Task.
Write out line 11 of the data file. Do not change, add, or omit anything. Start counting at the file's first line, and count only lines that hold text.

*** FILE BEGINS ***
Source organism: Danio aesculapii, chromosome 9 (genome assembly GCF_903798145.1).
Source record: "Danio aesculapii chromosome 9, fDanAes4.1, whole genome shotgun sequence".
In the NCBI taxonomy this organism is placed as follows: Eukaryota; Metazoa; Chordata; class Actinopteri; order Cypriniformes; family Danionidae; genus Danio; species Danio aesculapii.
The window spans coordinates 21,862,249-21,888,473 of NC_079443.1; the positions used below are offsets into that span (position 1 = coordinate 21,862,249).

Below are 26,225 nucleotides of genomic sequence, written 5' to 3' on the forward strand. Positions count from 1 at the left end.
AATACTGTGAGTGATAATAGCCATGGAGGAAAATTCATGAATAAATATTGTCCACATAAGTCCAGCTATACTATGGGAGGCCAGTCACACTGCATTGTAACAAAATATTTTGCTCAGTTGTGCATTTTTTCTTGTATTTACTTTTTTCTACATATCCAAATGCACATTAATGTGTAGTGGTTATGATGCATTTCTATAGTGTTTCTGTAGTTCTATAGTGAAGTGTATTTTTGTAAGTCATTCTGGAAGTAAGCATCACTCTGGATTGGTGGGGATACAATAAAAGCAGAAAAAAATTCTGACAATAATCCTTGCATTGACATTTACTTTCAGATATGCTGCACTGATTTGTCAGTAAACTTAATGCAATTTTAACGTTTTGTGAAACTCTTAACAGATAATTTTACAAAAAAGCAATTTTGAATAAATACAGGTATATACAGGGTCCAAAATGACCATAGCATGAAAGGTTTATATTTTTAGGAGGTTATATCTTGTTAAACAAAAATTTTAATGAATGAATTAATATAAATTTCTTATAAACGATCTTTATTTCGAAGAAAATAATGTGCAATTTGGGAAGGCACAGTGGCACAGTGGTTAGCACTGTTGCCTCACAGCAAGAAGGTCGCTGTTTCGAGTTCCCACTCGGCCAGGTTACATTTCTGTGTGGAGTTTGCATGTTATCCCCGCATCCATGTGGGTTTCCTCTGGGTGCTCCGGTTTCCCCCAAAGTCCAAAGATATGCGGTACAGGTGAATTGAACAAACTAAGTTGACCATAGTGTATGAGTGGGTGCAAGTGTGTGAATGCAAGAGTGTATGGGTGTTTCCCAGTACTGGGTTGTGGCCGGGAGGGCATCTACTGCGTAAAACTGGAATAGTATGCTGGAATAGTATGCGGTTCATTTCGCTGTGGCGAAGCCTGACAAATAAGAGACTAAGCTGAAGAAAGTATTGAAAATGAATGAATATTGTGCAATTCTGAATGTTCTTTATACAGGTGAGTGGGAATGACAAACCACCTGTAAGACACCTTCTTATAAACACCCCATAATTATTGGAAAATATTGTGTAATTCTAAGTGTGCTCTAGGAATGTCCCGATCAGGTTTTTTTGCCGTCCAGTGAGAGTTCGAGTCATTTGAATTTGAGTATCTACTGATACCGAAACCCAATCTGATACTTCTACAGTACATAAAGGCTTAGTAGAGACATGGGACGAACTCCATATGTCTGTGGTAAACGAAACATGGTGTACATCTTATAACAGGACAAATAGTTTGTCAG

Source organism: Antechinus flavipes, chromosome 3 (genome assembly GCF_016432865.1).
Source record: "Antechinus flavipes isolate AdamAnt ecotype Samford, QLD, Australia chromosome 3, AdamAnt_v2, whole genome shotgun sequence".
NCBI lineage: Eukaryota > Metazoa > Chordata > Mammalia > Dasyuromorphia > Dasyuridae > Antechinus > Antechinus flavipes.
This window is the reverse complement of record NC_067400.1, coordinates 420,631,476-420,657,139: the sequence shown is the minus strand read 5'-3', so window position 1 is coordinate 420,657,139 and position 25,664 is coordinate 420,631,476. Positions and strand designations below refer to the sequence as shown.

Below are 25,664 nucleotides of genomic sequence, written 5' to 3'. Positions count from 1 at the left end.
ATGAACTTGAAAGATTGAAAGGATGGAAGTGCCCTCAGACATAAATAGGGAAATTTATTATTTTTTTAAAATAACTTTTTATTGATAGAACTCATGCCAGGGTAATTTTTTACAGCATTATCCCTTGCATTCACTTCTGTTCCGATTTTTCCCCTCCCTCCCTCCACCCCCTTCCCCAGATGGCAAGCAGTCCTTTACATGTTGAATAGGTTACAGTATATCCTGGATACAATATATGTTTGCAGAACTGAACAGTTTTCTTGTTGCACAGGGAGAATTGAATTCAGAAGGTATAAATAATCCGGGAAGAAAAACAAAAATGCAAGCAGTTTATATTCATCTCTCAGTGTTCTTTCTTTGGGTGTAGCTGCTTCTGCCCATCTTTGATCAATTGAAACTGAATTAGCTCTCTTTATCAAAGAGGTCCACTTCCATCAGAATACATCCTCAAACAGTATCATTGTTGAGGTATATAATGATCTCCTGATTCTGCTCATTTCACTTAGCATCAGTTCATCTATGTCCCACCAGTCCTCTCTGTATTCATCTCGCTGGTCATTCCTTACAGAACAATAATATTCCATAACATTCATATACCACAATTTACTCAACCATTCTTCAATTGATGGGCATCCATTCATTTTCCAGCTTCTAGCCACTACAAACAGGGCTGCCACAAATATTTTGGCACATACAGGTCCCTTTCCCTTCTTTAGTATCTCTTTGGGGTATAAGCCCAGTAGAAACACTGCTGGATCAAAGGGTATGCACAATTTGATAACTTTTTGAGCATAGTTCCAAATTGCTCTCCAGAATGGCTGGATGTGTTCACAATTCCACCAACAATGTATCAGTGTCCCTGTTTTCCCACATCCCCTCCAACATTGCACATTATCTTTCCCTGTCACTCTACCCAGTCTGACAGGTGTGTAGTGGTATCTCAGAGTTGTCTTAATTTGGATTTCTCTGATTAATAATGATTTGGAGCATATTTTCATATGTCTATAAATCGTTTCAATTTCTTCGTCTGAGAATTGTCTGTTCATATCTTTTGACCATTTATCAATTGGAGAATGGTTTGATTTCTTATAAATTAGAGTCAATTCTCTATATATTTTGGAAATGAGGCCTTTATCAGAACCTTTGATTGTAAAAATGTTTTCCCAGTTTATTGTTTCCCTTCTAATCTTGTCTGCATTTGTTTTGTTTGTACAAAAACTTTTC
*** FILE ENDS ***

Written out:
Below are 25,664 nucleotides of genomic sequence, written 5' to 3'. Positions count from 1 at the left end.